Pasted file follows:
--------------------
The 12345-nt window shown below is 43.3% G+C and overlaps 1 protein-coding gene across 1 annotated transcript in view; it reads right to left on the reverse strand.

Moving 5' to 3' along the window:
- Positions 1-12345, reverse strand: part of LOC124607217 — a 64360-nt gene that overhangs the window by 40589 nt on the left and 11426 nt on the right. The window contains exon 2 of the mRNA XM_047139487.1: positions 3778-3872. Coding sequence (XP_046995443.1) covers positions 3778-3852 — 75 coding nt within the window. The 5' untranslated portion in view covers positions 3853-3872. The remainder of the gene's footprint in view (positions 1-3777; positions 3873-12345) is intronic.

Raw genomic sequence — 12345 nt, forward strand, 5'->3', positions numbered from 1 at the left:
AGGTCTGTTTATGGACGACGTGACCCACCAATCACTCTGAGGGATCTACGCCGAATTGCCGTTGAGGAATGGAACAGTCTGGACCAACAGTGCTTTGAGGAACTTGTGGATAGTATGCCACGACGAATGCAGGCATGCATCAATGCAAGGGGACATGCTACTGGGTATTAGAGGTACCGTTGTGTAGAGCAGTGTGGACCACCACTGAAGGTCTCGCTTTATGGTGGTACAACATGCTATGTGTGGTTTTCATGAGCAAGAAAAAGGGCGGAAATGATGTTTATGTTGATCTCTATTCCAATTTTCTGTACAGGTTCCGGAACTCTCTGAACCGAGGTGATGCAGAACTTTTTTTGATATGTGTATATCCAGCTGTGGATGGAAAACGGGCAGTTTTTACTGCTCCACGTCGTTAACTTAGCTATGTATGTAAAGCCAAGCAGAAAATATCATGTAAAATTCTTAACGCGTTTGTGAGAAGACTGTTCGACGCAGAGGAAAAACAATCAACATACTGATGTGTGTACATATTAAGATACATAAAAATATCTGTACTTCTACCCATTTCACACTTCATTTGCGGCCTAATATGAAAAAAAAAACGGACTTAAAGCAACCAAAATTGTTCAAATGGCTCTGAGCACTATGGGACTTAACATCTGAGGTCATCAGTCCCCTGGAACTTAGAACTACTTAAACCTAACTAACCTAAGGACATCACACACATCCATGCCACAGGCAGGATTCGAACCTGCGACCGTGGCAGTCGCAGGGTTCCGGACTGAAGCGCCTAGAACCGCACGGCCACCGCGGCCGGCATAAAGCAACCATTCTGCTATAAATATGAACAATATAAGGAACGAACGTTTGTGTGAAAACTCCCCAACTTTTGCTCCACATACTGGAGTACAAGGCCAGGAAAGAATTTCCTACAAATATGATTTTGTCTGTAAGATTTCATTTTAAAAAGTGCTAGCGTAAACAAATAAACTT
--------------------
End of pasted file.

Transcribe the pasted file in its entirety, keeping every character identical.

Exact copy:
The 12345-nt window shown below is 43.3% G+C and overlaps 1 protein-coding gene across 1 annotated transcript in view; it reads right to left on the reverse strand.

Moving 5' to 3' along the window:
- Positions 1-12345, reverse strand: part of LOC124607217 — a 64360-nt gene that overhangs the window by 40589 nt on the left and 11426 nt on the right. The window contains exon 2 of the mRNA XM_047139487.1: positions 3778-3872. Coding sequence (XP_046995443.1) covers positions 3778-3852 — 75 coding nt within the window. The 5' untranslated portion in view covers positions 3853-3872. The remainder of the gene's footprint in view (positions 1-3777; positions 3873-12345) is intronic.

Raw genomic sequence — 12345 nt, forward strand, 5'->3', positions numbered from 1 at the left:
AGGTCTGTTTATGGACGACGTGACCCACCAATCACTCTGAGGGATCTACGCCGAATTGCCGTTGAGGAATGGAACAGTCTGGACCAACAGTGCTTTGAGGAACTTGTGGATAGTATGCCACGACGAATGCAGGCATGCATCAATGCAAGGGGACATGCTACTGGGTATTAGAGGTACCGTTGTGTAGAGCAGTGTGGACCACCACTGAAGGTCTCGCTTTATGGTGGTACAACATGCTATGTGTGGTTTTCATGAGCAAGAAAAAGGGCGGAAATGATGTTTATGTTGATCTCTATTCCAATTTTCTGTACAGGTTCCGGAACTCTCTGAACCGAGGTGATGCAGAACTTTTTTTGATATGTGTATATCCAGCTGTGGATGGAAAACGGGCAGTTTTTACTGCTCCACGTCGTTAACTTAGCTATGTATGTAAAGCCAAGCAGAAAATATCATGTAAAATTCTTAACGCGTTTGTGAGAAGACTGTTCGACGCAGAGGAAAAACAATCAACATACTGATGTGTGTACATATTAAGATACATAAAAATATCTGTACTTCTACCCATTTCACACTTCATTTGCGGCCTAATATGAAAAAAAAAACGGACTTAAAGCAACCAAAATTGTTCAAATGGCTCTGAGCACTATGGGACTTAACATCTGAGGTCATCAGTCCCCTGGAACTTAGAACTACTTAAACCTAACTAACCTAAGGACATCACACACATCCATGCCACAGGCAGGATTCGAACCTGCGACCGTGGCAGTCGCAGGGTTCCGGACTGAAGCGCCTAGAACCGCACGGCCACCGCGGCCGGCATAAAGCAACCATTCTGCTATAAATATGAACAATATAAGGAACGAACGTTTGTGTGAAAACTCCCCAACTTTTGCTCCACATACTGGAGTACAAGGCCAGGAAAGAATTTCCTACAAATATGATTTTGTCTGTAAGATTTCATTTTAAAAAGTGCTAGCGTAAACAAATAAACTT